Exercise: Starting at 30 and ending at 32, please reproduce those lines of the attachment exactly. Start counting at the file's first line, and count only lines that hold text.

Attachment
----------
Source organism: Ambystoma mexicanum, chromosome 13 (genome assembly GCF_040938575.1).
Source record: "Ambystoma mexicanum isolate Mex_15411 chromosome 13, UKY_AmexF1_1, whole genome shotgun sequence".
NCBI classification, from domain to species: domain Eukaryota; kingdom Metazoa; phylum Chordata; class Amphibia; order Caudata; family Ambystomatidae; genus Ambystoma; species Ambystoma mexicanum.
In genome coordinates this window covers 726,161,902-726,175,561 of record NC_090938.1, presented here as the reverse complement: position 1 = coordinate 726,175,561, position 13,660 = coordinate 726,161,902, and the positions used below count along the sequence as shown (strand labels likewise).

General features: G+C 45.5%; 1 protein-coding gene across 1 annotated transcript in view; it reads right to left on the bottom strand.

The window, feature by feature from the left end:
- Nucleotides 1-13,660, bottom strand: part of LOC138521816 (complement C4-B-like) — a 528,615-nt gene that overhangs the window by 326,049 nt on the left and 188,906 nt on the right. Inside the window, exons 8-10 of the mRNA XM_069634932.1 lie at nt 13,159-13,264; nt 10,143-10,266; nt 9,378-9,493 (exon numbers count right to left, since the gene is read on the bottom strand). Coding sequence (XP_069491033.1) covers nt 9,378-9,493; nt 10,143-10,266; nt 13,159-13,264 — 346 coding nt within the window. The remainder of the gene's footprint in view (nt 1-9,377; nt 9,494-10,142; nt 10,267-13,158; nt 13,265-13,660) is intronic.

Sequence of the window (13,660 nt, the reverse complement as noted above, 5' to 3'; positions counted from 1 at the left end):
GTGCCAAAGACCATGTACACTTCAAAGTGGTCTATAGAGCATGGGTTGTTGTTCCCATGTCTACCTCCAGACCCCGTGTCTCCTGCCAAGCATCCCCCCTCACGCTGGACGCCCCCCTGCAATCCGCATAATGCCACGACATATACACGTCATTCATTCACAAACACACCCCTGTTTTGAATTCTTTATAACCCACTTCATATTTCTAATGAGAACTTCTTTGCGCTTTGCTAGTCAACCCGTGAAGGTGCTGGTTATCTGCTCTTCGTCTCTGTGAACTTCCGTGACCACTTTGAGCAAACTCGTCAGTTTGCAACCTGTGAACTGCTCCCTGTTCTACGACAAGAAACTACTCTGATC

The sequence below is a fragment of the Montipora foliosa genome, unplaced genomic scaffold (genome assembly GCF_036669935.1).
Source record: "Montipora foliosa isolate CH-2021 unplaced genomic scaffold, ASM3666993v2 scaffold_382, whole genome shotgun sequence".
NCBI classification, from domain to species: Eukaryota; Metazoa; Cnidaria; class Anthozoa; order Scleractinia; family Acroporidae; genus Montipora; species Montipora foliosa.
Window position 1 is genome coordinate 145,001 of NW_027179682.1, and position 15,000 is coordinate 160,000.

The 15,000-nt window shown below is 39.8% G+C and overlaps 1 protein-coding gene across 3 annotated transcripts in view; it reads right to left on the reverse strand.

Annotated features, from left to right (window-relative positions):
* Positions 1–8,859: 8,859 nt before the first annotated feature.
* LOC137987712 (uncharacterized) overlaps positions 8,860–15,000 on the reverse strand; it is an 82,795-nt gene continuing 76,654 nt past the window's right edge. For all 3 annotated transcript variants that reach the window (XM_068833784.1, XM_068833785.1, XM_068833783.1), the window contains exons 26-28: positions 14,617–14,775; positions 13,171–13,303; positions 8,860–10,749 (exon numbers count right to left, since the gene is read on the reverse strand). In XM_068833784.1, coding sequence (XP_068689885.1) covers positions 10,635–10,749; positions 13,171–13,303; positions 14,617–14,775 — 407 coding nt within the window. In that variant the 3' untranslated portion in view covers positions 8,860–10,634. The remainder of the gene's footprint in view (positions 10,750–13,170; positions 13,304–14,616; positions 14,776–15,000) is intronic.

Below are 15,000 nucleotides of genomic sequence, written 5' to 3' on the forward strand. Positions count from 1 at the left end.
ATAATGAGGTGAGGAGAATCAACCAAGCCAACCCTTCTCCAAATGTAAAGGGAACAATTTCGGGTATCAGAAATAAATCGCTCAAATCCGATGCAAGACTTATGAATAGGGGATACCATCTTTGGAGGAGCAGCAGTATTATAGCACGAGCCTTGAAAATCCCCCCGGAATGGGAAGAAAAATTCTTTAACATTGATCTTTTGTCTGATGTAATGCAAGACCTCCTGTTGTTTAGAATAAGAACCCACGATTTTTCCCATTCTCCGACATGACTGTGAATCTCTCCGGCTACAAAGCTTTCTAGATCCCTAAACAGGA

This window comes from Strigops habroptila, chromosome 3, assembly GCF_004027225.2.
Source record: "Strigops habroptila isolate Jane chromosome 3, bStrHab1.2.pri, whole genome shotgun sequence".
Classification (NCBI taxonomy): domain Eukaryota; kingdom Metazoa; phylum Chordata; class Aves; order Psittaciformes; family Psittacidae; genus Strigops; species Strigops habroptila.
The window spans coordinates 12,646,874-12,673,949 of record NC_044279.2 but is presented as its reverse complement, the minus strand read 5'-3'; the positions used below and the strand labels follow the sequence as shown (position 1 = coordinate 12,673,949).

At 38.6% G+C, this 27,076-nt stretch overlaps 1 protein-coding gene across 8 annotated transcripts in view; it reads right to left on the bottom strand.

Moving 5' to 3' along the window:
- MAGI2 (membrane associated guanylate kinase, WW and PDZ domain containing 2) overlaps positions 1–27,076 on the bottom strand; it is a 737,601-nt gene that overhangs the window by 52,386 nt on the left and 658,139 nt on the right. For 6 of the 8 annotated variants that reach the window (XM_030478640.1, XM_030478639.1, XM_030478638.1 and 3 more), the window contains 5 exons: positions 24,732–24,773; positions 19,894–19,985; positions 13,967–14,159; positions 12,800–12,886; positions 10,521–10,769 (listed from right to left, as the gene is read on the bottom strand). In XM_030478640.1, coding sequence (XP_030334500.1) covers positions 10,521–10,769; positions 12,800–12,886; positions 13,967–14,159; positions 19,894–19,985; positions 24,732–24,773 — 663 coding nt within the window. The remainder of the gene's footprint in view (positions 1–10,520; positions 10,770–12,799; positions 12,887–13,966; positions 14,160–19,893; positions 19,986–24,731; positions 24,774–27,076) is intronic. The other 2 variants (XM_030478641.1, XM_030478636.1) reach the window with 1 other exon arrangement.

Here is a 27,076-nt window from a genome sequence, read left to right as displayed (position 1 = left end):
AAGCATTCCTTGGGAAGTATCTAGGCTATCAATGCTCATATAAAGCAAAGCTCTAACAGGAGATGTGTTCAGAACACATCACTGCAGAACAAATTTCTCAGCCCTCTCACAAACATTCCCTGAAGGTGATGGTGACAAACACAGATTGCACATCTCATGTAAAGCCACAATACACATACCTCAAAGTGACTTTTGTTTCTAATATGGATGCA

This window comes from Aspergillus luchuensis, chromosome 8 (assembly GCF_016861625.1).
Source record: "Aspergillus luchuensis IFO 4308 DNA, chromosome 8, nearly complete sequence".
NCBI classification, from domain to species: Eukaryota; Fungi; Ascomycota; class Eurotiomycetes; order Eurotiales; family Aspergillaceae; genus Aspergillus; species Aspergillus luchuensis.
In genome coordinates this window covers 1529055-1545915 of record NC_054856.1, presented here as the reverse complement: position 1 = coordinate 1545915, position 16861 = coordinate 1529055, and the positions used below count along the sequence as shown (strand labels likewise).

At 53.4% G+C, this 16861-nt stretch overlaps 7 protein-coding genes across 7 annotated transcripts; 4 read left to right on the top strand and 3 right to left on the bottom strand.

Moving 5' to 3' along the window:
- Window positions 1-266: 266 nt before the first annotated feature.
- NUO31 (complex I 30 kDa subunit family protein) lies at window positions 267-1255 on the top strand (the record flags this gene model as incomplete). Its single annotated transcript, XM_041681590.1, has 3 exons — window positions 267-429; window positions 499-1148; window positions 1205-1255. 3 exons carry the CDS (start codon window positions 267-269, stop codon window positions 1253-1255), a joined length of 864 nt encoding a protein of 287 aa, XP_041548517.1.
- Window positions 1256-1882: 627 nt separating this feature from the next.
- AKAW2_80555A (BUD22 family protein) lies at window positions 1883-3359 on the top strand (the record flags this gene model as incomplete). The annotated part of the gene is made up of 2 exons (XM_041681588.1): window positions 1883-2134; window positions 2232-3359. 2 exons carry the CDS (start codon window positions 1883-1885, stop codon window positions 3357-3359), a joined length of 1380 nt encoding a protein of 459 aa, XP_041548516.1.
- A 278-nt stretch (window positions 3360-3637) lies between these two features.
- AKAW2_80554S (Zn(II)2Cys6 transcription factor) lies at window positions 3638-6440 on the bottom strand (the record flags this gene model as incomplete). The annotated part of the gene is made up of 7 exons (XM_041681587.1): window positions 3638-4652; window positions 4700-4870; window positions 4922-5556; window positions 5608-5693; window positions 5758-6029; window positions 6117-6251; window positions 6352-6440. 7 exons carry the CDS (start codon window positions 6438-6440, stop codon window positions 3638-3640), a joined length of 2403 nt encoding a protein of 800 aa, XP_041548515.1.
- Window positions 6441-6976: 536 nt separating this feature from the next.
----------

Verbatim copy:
Source record: "Aspergillus luchuensis IFO 4308 DNA, chromosome 8, nearly complete sequence".
NCBI classification, from domain to species: Eukaryota; Fungi; Ascomycota; class Eurotiomycetes; order Eurotiales; family Aspergillaceae; genus Aspergillus; species Aspergillus luchuensis.
In genome coordinates this window covers 1529055-1545915 of record NC_054856.1, presented here as the reverse complement: position 1 = coordinate 1545915, position 16861 = coordinate 1529055, and the positions used below count along the sequence as shown (strand labels likewise).